“Transformations: Seeking Clarity Through Art” at Maimonides Medical Center
By Carl Blumenthal
Starts Rather than Stops the Show
“Transformations: Seeking Clarity Through Art” is an exhibit of works by 26 mental health consumers participating in art therapy at Maimonides Medical Center. It’s on display from June 2016 to May 2018 in the Marvin H. Lipkowitz Gallery on the second floor of the Community Mental Health Center, 920 48th Street in Brooklyn.
Creative arts or expressive therapies (art, writing, dance, music, drama, etc.) enable those of us living with mental illness to heal when talk therapy and medication aren’t enough. Research suggests creation and appreciation of the arts stimulate neural pathways essential to psychological well-being.
At the opening on May 12, the staff of the Psychiatry Department, and the Division of Therapeutic Activities, in particular, eloquently praised the artists, who returned the favor. However, the paintings speak as loud, if not louder, than the words in each artist’s statement.
Arts therapists once helped psychiatrists interpret patients’ illnesses. For this exhibit’s catalog the staff writes, “Within art therapy groups, clients demonstrate a willingness to take risks. They discover images that they find personally important and explore the art materials which they feel are best suited to express them….The artwork serves to “transform” personal process, and growth towards healing and recovery.” So the meaning of the product doesn’t count the way it used to.
As a former inpatient and current outpatient at Maimonides, I was surprised by the tranquility expressed in these works, as if the anguish of mental illness had been banished from portraits of people, animals, and flowers as well as urban and natural landscapes. Miriam Gilbert, a psychiatric nurse, explained, “The black [gloomy] paintings aren’t hung because they no longer are needed [for healing].” What better definition of transformations!
Muriel Fenner writes in the catalog of “Reflections”: “I chose to sketch this portrait because when I look at her I see self-worth, relaxation, and peace in her eyes. These are things that I strive for every day.” Three and a half years ago she had never painted anything. While she now takes classes at Kingsborough Community College and other schools, Muriel said, “I still cross my fingers every time [hoping] the painting will come out.”
Eugene Himmelstein’s “Sabbath Candles Over Jerusalem” resemble flowery spires reaching toward heaven. Although he’s never been to the Holy City, his imagining is representative of the dreams and memories showcased here. Eugene told me “art is a form of self-renewal” as is the weekly lighting of candles meant to welcome the Day of Rest.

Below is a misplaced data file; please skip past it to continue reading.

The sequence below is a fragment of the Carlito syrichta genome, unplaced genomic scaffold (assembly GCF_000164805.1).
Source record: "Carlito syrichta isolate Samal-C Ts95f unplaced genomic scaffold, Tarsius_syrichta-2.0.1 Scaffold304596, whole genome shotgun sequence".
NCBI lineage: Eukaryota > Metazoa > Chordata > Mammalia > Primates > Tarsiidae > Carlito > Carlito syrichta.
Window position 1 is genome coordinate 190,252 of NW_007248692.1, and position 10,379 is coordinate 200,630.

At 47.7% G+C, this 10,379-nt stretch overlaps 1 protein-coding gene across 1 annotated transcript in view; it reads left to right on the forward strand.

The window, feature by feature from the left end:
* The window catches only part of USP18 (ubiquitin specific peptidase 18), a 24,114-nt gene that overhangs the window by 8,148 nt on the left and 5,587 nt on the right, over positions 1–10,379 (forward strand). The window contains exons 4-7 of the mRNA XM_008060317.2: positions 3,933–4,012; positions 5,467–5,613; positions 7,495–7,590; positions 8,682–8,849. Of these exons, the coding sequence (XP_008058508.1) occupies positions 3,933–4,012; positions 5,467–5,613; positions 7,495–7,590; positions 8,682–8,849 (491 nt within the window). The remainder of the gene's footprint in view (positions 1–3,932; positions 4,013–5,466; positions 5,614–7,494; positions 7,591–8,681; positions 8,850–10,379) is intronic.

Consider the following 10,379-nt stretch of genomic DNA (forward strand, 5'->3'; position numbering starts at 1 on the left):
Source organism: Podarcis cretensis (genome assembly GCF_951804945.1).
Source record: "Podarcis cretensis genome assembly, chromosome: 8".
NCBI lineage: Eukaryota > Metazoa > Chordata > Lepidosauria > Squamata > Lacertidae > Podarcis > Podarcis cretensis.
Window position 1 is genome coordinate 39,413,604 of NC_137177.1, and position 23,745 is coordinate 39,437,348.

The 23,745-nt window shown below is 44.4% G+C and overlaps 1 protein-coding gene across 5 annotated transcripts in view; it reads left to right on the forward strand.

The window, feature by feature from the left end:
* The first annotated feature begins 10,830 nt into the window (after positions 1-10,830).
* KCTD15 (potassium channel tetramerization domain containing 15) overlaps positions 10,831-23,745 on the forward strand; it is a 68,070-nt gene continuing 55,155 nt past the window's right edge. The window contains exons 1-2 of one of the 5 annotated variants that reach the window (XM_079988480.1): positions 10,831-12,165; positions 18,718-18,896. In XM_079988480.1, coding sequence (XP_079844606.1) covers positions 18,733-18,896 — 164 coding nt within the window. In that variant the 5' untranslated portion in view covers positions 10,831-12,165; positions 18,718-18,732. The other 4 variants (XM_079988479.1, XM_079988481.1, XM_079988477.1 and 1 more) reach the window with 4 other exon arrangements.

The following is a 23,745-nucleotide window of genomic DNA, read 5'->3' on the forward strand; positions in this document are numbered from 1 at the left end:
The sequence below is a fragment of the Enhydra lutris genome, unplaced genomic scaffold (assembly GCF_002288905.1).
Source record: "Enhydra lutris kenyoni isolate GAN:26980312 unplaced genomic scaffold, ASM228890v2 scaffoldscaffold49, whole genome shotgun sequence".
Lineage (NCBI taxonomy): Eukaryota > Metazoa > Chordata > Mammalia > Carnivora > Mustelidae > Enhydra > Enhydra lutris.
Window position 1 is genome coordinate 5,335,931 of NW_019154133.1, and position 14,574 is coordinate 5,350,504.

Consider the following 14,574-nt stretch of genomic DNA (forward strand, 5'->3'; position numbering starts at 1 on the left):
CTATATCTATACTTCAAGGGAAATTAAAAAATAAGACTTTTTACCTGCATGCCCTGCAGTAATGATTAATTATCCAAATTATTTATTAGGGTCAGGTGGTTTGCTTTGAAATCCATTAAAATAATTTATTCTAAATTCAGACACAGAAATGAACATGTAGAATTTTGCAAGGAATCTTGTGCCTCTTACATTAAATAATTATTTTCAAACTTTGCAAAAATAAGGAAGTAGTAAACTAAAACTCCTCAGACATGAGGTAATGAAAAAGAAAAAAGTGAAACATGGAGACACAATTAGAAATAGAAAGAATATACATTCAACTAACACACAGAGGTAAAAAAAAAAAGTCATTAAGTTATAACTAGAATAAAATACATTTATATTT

More than the usual group show, this one demonstrates an unusual camaraderie among the participants that also evokes hope and joy in observers. Even the pieces which appear to be exceptions to this rule demonstrate their creators are dealing well with stress.
In “Slavery of the Human [mind],” Enriqueta Figeuroa attires a slave with fine jewelry and clothing. Rosa Herreria’s “The Oven is Fixed” shows what was once broken between family members is mending. Esther Kamhi’s “The Mountain Top” is an uneven but colorful climb. Steven Koenisberg enlivens drab buildings with graffiti in “New York the Abstract City.” The “Wolf” of Lilliya Sinchyugova looks more like a cartoon character than a predator. And Debra Tillman transforms “Five Tarts” (ladies of the night) into extraordinary musicians.
Assuming the artists were at least initially untrained, they have naturally discovered styles which suit their individual needs. That elements of impressionism, expressionism, surrealism, pop art, etc. appear in their paintings doesn’t mean that they are copying from a textbook. Yet clearly these folks inspire each other.
In “Agnes’s Jacket: A Psychologist’s Search for the Meaning of Madness,” Gail Hornstein describes Heidelberg University’s Prinzhorn collection of creative works by European asylum inmates from the late 19th and early 20th centuries.
Hornstein believes this “outsider” or spontaneous art told stories of unspeakable distress before expressive therapies became disciplines in the 1920s to 1940s. A seamstress, Agnes Richter stitched mesmerizing but indecipherable messages in her exquisite jacket, as if she desired but feared discovery. Hornstein declares such messages emblematic of the turmoil people felt within themselves and inside the mental hospitals where many were committed for life.
Why is this context important? Maimonides’ arts therapists now encourage and “celebrate the incredible strength, resilience and tenacity of all our artists…” Thus my peers are part of a long tradition from which they also depart in many ways.
Free to participate in art therapy when and how they please, their visual and verbal contributions are statements of continuing recovery, whereas the mentally ill more than a century ago were largely considered hopeless.
But today’s consumers share with earlier practitioners of “art brut” (raw art) a taste for complexity because neither mental illness nor the human condition is a simple matter. For someone like me who can barely draw a stick figure, their devotion to detail is more than realistic; it’s fabulous.
Therefore I highly recommend you witness these “Transformations.” “Seeking Clarity Through Art” is actually a mystery which, like Agnes’s jacket, is better seen than concealed.